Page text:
By Gerry McCaughey, CEO of Infineco LLC*
As Americans debate whether prefab is a greener way to build, those active in the discussion should not be surprised when their dialogue receives puzzled looks from their European counterparts.
In Europe, this very question was asked and answered nearly two decades ago. The resounding findings were that prefabrication creates higher-quality structures that reduce both the embodied energy content and the amount of carbon produced annually during the operation of traditional onsite-built homes. The reduction in carbon emissions can be as much as 40 to 60 percent.
Today prefabrication accounts for more than 30% of the new homes built in the U.K. and Ireland and nearly 70% of new homes in Scotland, up from less than 1% during the early 1990s. During that same period, my former company, Century Homes, which later became Kingspan Century, grew from a start-up operation of four employees into Europe’s largest manufacturer of offsite-built structures, producing 8,000 units a year at five manufacturing facilities.
The European Definition of ‘Prefab’
Prefabrication is better known as offsite construction (OSC) or offsite manufacturing (OSM) across the Atlantic. The European definition of “prefab” differs from that in America in a number of ways.
First, OSC involves the manufacturing of a structure – or even just the building envelope – in a factory-controlled environment using robotics and other modern methods of construction (MMC). Therefore, OSC is not simply moving the construction of a home under a roof.
Second, any style of a house – not just more modern-looking homes with sleek lines – can be built using offsite construction.
Third, if a house can be built on site, it can be built in a factory at a similar cost when economies of scale are achieved, and to a much higher quality. Construction time is also reduced because MMC can assemble a structure far more quickly and efficiently than can be done by humans. In addition, sophisticated software is used to “pre-engineer” the building process, which identifies problems that would cause costly delays on a construction site – as well as wasted materials – well before the first piece of lumber is cut.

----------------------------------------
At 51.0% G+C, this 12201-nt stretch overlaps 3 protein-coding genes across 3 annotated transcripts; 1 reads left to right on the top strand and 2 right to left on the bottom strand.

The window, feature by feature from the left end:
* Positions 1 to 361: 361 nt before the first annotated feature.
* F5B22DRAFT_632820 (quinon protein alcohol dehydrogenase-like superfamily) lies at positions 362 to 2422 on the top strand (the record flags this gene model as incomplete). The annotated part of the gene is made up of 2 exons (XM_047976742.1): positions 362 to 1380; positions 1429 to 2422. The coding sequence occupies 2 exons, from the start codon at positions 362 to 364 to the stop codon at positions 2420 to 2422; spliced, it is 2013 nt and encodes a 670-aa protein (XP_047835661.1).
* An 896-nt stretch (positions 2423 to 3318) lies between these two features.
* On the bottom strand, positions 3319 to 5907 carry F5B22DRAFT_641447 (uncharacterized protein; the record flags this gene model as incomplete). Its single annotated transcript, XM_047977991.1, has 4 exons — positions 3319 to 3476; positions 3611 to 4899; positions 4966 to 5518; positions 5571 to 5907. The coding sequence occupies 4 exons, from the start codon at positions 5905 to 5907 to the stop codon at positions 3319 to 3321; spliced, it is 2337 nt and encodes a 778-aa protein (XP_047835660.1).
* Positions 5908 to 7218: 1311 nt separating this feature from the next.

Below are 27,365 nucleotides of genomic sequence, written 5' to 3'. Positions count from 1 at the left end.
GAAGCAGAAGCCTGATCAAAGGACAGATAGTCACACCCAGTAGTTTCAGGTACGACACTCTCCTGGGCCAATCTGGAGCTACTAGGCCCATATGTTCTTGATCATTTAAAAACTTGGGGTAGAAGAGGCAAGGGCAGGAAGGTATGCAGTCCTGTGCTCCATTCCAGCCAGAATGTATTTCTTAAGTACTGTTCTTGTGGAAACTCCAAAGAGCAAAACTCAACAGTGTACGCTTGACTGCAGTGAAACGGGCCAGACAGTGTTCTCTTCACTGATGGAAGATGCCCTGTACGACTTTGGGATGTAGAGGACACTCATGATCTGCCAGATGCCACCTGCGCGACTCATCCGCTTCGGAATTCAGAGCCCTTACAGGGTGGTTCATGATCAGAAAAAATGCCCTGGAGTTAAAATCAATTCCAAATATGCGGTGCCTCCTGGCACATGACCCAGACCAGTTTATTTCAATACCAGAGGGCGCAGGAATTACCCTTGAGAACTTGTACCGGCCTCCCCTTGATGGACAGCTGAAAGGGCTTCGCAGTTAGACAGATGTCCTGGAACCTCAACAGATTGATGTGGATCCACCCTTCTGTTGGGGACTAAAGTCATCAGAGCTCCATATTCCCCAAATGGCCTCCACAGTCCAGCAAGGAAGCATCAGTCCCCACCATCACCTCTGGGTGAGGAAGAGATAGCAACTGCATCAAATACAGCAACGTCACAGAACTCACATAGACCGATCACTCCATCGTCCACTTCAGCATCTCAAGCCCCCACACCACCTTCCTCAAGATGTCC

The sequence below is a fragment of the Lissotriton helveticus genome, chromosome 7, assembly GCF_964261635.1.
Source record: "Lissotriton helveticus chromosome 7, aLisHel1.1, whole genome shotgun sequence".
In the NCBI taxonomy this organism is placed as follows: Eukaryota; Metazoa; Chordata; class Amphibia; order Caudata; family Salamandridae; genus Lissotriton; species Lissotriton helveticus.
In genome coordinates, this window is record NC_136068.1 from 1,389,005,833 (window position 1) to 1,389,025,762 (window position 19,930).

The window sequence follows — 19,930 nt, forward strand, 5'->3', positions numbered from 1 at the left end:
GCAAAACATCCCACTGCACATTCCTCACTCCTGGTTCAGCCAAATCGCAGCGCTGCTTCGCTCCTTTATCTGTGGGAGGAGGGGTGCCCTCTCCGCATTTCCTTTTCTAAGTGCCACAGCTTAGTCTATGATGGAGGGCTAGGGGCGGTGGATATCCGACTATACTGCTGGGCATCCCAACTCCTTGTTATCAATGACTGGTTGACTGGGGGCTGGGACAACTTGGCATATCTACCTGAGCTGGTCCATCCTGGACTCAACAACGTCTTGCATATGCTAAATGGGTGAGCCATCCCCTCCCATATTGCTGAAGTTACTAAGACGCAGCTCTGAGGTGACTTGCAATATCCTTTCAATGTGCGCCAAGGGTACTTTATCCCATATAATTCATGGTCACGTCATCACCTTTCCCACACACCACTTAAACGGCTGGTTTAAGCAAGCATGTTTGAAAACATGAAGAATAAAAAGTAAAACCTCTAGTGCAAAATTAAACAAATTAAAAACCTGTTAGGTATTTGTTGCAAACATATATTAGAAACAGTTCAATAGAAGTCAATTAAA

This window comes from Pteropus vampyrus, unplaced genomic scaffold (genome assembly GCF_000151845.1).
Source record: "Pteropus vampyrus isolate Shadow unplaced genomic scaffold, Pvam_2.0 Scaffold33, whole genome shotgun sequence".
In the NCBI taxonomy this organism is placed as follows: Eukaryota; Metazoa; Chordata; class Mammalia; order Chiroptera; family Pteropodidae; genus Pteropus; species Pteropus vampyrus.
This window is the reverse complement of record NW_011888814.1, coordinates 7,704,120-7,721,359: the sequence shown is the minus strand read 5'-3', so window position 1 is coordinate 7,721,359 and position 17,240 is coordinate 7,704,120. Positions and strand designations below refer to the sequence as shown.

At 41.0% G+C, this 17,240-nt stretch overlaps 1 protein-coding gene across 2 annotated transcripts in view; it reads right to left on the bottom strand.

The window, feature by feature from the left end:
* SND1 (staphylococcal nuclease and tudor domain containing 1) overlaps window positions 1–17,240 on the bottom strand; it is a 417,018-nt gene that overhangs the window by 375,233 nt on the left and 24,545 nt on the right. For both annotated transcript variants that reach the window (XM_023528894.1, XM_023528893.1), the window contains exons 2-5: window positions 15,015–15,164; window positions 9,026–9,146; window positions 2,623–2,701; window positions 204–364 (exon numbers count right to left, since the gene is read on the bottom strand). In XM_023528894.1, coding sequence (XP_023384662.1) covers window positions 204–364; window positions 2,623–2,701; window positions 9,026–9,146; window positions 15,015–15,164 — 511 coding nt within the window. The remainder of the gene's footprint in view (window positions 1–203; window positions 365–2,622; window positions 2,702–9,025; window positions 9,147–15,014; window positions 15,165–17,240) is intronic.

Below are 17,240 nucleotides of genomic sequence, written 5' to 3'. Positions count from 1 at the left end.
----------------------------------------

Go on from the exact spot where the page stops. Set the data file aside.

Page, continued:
The European perspective about OSC stems from the widely held belief that there is a direct correlation between higher-quality construction and a greener building and, to that end, higher quality is best achieved in a factory-controlled environment.
This perspective, in particular, runs counter to conventional wisdom in the United States, where homes built in a factory are considered to be of lower quality, which is likely related to negative perceptions of mobile homes.
To those who consider factory-built homes to be of lesser quality, I pose the following question: If you are buying a BMW – which would you prefer: one built in a BMW factory or one built by a BMW mechanic using genuine BMW parts in your backyard.
Just as engineering and state-of-the-art robotics have aided the European automotive industry in continually manufacturing higher-quality cars, gains in quality have been achieved when building a house using OSC and MMC. MMC enhances the structural integrity of a home, because materials are being cut and assembled with far more precision than is humanly possible.
With MMC, tolerances are significantly reduced to less than the width of a fingernail – much narrower than even a saw blade – and nails can be driven into structural materials at the rate of six per second. When materials are cut to more uniformed lengths and machine assembly ensures that elements are precisely assembled to exacting specifications and further strengthened with the insertion of more nails, the resulting components create an airtight structure, which can reduce heat loss by potentially two-thirds of a standard house.
The Catalyst for Green Construction in Europe
In Europe, careful consideration of how to build greener was a matter of necessity, spurred by the European Union’s signing of the Kyoto Protocol in 1998 and its ratification in 2002.